As put by manager of fraud and identity strategy for LexisNexis Risk Solutions Pratik Choudhary, “with a strong fraud risk management and fraud monitoring capabilities, institutions… can reduce fraud losses, maintaining customer trust and safeguard their reputation, all while preparing for new regulations.”
Where Are We Headed with Fraud and Loss Prevention?
Luckily for businesses, and as with most problems of the modern world, we are seeing an increase in digital solutions for online fraud and loss prevention. These solutions can help businesses adapt their processes to overcome fraud challenges and augment traditional loss prevention tactics to counter online fraud.
In order to prevent fraud at the outset, many organisations in the Asia-Pacific region are turning to one-time passwords as a fraud prevention method, whilst in Europe and Latin America, they are prioritising biometric authentication. These methods are proving effective at deterring fraud but are not yet universal due to the cost of implementation and perceived disruption to the customer experience. Many businesses are therefore continuing to offer only static passwords and device verification.
Real-time Know Your Customer (KYC), Know Your Business (KYB) and Ultimate Beneficial Owner (UBO) technology is assisting businesses to manage and keep on top of a constantly changing regulatory environment.
Sanctions, regulations and cybercrime issues are always evolving hence it is vital for businesses to use the latest technology to ensure they remain compliant with the regulations of the day. It also requires businesses to have up-to-date screening data that is agile enough to adapt as circumstances change.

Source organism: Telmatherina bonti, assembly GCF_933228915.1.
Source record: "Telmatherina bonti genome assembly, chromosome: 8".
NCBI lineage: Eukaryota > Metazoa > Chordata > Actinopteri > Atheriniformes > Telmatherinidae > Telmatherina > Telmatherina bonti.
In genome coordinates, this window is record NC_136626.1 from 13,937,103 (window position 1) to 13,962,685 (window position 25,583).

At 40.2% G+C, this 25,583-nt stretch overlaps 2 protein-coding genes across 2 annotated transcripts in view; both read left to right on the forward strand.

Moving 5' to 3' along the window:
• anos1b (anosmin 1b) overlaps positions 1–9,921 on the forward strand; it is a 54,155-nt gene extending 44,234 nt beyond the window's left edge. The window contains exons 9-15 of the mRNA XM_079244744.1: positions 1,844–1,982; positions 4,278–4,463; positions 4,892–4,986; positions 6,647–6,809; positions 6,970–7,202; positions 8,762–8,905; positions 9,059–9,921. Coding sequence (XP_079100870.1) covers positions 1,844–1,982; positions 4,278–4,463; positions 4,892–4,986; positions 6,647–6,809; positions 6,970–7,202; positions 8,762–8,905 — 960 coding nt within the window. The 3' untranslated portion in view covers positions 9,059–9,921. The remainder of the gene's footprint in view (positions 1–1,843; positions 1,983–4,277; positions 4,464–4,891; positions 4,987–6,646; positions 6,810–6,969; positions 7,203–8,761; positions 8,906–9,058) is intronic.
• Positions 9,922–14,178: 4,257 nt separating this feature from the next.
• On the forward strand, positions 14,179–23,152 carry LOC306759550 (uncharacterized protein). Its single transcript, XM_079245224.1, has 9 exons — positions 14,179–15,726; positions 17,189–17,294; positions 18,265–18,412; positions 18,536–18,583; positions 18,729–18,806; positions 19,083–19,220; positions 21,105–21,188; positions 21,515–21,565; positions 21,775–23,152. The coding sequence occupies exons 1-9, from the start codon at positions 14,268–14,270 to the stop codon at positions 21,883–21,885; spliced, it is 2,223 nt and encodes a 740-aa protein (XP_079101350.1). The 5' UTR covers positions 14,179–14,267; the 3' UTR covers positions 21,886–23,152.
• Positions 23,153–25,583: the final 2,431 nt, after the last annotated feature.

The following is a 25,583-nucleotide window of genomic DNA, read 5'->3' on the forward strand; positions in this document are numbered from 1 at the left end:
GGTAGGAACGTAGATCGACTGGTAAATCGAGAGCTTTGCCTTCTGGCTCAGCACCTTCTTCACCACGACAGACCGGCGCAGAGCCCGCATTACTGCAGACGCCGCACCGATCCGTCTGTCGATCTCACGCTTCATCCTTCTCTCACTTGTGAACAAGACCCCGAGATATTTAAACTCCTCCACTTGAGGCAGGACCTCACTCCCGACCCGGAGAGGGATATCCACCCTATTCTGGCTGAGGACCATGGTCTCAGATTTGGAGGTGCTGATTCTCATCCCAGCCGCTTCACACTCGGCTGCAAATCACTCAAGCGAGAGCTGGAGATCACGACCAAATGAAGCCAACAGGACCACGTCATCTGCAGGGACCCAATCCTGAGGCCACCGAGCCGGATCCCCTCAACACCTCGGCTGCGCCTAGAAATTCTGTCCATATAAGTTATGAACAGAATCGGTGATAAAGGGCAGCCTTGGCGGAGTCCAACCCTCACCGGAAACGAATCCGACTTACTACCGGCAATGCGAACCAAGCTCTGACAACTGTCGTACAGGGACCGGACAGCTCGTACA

Businesses need to ensure they have reliable sources of information about fraud and loss in order to make informed business decisions and mitigate risk exposure. This is where behavioural analytics and machine learning can assist.
Machine learning techniques are particularly effective in preventing fraud in financial services where trends can be swiftly identified and flagged for investigation, whilst behavioural analytics provides business leaders with evidence-based macro trends that can be acted upon. When used appropriately, application of these technological solutions will be beneficial for organisations’ modelling, analytics, and governance efforts.
Let AsiaVerify Help You Meet Your Compliance Obligations
AsiaVerify is an expert regulation technology (RegTech) company helping businesses operating in the Asia-Pacific region to meet their regulatory and compliance requirements more effectively.
We specialise in offering market-leading KYC, KYB and UBO solutions to assist companies to satisfy their obligations with efficiency and precision through real-time searches and results.
Our technology also facilitates automatic language translation between local language and English in order to provide the most accurate results and minimise the level of manual intervention required.
AsiaVerify CEO Ficoal Dong and AsiaVerify Head of UK and Europe Joanna Wands will be attending the GRC World Forums’ #RISK 2022 Conference in the UK on 16 and 17 November to discuss the latest fraud and loss prevention initiatives and related compliance topics. Ficoal and Joanna would love to have a chat if you’re attending the conference.
If you’re not attending the conference but would like to understand how AsiaVerify can help your business to efficiently meet its regulatory and compliance requirements, reach out to AsiaVerify to speak to one of our multilingual regulatory experts.